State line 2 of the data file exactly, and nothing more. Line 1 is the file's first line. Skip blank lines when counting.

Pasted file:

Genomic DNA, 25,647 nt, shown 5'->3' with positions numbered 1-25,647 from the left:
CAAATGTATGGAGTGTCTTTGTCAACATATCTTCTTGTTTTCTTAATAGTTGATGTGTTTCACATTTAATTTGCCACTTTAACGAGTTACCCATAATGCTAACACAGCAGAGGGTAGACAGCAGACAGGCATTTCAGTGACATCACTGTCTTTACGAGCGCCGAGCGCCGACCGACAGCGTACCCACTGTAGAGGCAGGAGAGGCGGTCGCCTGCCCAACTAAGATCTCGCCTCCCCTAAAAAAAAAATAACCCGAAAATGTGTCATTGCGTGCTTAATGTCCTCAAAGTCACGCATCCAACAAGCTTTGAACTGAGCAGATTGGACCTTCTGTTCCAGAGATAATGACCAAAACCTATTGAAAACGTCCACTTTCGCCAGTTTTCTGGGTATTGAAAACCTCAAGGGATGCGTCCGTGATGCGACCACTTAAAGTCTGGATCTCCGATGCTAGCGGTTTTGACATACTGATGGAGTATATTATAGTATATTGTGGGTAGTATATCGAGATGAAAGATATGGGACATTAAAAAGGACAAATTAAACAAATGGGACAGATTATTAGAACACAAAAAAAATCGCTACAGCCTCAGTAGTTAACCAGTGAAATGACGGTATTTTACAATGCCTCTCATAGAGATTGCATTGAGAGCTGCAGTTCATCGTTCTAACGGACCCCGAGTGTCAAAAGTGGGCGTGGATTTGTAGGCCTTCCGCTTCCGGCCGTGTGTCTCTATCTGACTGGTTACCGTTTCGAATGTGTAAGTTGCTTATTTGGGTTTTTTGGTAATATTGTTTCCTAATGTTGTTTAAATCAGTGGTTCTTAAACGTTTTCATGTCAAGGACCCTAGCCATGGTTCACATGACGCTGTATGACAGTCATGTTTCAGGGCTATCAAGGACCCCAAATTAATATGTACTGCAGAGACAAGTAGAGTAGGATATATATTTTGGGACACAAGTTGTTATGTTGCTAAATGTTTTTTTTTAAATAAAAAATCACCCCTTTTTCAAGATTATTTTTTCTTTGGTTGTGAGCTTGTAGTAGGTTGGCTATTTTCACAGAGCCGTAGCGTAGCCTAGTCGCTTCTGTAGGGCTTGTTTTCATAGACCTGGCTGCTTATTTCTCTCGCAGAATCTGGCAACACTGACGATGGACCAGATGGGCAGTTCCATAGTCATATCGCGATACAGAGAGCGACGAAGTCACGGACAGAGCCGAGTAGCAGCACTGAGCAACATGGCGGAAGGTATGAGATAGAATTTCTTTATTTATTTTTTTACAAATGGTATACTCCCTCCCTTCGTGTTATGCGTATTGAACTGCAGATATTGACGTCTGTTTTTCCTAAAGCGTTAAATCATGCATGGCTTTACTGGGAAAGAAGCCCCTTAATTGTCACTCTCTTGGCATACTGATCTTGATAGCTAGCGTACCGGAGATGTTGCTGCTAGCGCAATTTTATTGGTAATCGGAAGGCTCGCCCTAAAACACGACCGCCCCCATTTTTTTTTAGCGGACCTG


CAAATGTATGGAGTGTCTTTGTCAACATATCTTCTTGTTTTCTTAATAGTTGATGTGTTTCACATTTAATTTGCCACTTTAACGAGTTACCCATAATGCTAACACAGCAGAGGGTAGACAGCAGACAGGCATTTCAGTGACATCACTGTCTTTACGAGCGCCGAGCGCCGACCGACAGCGTACCCACTGTAGAGGCAGGAGAGGCGGTCGCCTGCCCAACTAAGATCTCGCCTCCCCTAAAAAAAAAATAACCCGAAAATGTGTCATTGCGTGCTTAATGTCCTCAAAGTCACGCATCCAACAAGCTTTGAACTGAGCAGATTGGACCTTCTGTTCCAGAGATAATGACCAAAACCTATTGAAAACGTCCACTTTCGCCAGTTTTCTGGGTATTGAAAACCTCAAGGGATGCGTCCGTGATGCGACCACTTAAAGTCTGGATCTCCGATGCTAGCGGTTTTGACATACTGATGGAGTATATTATAGTATATTGTGGGTAGTATATCGAGATGAAAGATATGGGACATTAAAAAGGACAAATTAAACAAATGGGACAGATTATTAGAACACAAAAAAAATCGCTACAGCCTCAGTAGTTAACCAGTGAAATGACGGTATTTTACAATGCCTCTCATAGAGATTGCATTGAGAGCTGCAGTTCATCGTTCTAACGGACCCCGAGTGTCAAAAGTGGGCGTGGATTTGTAGGCCTTCCGCTTCCGGCCGTGTGTCTCTATCTGACTGGTTACCGTTTCGAATGTGTAAGTTGCTTATTTGGGTTTTTTGGTAATATTGTTTCCTAATGTTGTTTAAATCAGTGGTTCTTAAACGTTTTCATGTCAAGGACCCTAGCCATGGTTCACATGACGCTGTATGACAGTCATGTTTCAGGGCTATCAAGGACCCCAAATTAATATGTACTGCAGAGACAAGTAGAGTAGGATATATATTTTGGGACACAAGTTGTTATGTTGCTAAATGTTTTTTTTTAAATAAAAAATCACCCCTTTTTCAAGATTATTTTTTCTTTGGTTGTGAGCTTGTAGTAGGTTGGCTATTTTCACAGAGCCGTAGCGTAGCCTAGTCGCTTCTGTAGGGCTTGTTTTCATAGACCTGGCTGCTTATTTCTCTCGCAGAATCTGGCAACACTGACGATGGACCAGATGGGCAGTTCCATAGTCATATCGCGATACAGAGAGCGACGAAGTCACGGACAGAGCCGAGTAGCAGCACTGAGCAACATGGCGGAAGGTATGAGATAGAATTTCTTTATTTATTTTTTTACAAATGGTATACTCCCTCCCTTCGTGTTATGCGTATTGAACTGCAGATATTGACGTCTGTTTTTCCTAAAGCGTTAAATCATGCATGGCTTTACTGGGAAAGAAGCCCCTTAATTGTCACTCTCTTGGCATACTGATCTTGATAGCTAGCGTACCGGAGATGTTGCTGCTAGCGCAATTTTATTGGTAATCGGAAGGCTCGCCCTAAAACACGACCGCCCCCATTTTTTTTTAGCGGACCTG